Pirelli Headquarters are located in Milan, in the area known as Bicocca district, and bring together the heritage of the 15th century architecture and the contemporary buildings from the 20th century.
The district takes its name from the Bicocca degli Arcimboldi, a country house built in 15th Century from the aristocratic Arcimboldi family. Currently part of the Headquarters, it became property of Pirelli in 1918 and for over sixty years it has been the Group’s official reception venue.
Bicocca district has undergone profound changes over the years and the Pirelli-Bicocca redevelopment plan (1980s-2000s) was one of the greatest urban projects carried out in Milan for redeveloping the industrial area. That plan was keenly championed by Pirelli and its then chairman, Leopoldo Pirelli, which introduced a new concept of urban planning: the evolution from factories that made products to factories that produce ideas and knowledge, connecting the company district to the surrounding urban neighbourhood. The project started in 1988 when the Gregotti Associati studio won this international pitch that included the creation of a “multipurpose, integrated technology centre” for Pirelli. The cooling tower, part of the independent thermal power Pirelli built after Second World War (1950) to ensure continuous production, was to be incorporated into the HQ Building, the Group’s new General Headquarters, after the years of the Pirellone designed by Gio Ponti - which opened in 1960 in the area of the first Pirelli factory near the Milan Railway Central Station. The result is a 10-storey, 50x50-metre cube building with three sides for offices, while the fourth front, which faces the Bicocca degli Arcimboldi, has a vast 168-tonne 1800 m2 glass façade. The 46 meter-tall hyperbole-profile reinforced-concrete tower, with a diameter of 32 metres at the base and 22 at the top, nowadays contains an Auditorium on the ground floor and meeting rooms on the various floors above, linked to the offices by aerial walkways, and a heliport on the roof.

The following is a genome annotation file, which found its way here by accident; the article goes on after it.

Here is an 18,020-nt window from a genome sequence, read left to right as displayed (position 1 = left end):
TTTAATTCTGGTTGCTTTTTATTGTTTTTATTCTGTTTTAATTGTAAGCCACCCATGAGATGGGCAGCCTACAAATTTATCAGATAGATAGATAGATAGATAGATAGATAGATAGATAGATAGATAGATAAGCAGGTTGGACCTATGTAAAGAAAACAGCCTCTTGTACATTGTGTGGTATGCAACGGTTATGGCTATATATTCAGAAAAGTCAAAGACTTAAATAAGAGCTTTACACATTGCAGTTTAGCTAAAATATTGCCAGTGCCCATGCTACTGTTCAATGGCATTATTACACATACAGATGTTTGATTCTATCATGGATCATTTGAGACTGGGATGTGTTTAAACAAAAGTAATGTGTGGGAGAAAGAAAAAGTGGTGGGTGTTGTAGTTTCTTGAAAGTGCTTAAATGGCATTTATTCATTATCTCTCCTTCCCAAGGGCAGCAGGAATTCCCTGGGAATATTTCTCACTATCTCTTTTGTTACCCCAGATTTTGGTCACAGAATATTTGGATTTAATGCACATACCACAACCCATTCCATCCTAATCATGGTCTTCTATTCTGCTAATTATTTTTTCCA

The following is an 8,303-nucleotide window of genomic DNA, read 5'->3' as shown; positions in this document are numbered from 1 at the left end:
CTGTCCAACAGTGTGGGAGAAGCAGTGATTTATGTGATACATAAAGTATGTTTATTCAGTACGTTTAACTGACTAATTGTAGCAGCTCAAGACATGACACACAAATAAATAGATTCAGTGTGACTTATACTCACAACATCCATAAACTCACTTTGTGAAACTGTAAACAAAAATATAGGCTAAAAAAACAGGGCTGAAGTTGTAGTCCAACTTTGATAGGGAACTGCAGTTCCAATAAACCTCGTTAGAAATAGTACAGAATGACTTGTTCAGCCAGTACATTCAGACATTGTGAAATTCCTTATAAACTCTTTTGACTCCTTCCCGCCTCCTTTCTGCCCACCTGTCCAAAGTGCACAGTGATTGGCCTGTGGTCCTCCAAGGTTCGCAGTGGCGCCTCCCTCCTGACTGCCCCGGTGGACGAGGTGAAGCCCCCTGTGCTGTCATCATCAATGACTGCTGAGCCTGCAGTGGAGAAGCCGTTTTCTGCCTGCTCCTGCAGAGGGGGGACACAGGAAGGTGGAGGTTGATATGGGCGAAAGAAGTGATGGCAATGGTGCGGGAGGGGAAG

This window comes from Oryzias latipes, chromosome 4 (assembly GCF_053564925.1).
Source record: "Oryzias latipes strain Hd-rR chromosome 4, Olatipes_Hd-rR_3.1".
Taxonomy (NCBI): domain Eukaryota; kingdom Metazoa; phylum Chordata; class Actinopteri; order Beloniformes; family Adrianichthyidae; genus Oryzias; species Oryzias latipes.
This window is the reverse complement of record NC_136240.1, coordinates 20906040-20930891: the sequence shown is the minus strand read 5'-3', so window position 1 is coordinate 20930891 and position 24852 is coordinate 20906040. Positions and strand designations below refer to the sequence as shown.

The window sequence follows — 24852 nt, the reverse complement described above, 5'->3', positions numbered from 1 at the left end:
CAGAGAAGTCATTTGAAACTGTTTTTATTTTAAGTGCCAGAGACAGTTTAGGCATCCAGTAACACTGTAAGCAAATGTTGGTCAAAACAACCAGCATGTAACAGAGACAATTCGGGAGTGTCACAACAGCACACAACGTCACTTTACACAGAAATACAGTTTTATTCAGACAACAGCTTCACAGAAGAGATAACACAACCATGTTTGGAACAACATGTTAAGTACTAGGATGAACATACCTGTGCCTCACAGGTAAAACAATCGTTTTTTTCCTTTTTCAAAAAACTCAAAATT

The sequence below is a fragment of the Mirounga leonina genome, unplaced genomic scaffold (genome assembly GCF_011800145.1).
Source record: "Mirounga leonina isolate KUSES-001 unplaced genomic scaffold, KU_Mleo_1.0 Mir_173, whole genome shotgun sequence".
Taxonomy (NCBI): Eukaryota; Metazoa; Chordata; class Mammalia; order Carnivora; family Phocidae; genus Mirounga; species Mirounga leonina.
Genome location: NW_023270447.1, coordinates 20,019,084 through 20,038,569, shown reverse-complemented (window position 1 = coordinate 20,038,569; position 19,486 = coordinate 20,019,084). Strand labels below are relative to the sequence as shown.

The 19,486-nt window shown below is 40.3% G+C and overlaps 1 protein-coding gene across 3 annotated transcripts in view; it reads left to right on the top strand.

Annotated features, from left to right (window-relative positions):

Carlo Furgeri Gilbert, Pirelli Headquarters, 2008. Courtesy of Fondazione Pirelli
Today almost 1700 people work in the four buildings of the Pirelli Headquarters: the HQ, the Diablo Rosso, the P Zero and the Innovation buildings.
Moreover the Headquarters houses the Fondazione Pirelli, established in 2008 to preserve and disseminate the cultural, historical and contemporary heritage of the company and to promote its corporate culture. The Fondazione (Stella Bianca building) hosts the Pirelli Historical Archive, the Pirelli scientific library, a reading room and an open space used for exhibitions and activities opened to the public.
In the Bicocca district has its place also Pirelli HangarBicocca, the institution devoted to contemporary art supported and run by Pirelli since 2011, located in what was a former industrial plant converted into exhibition spaces.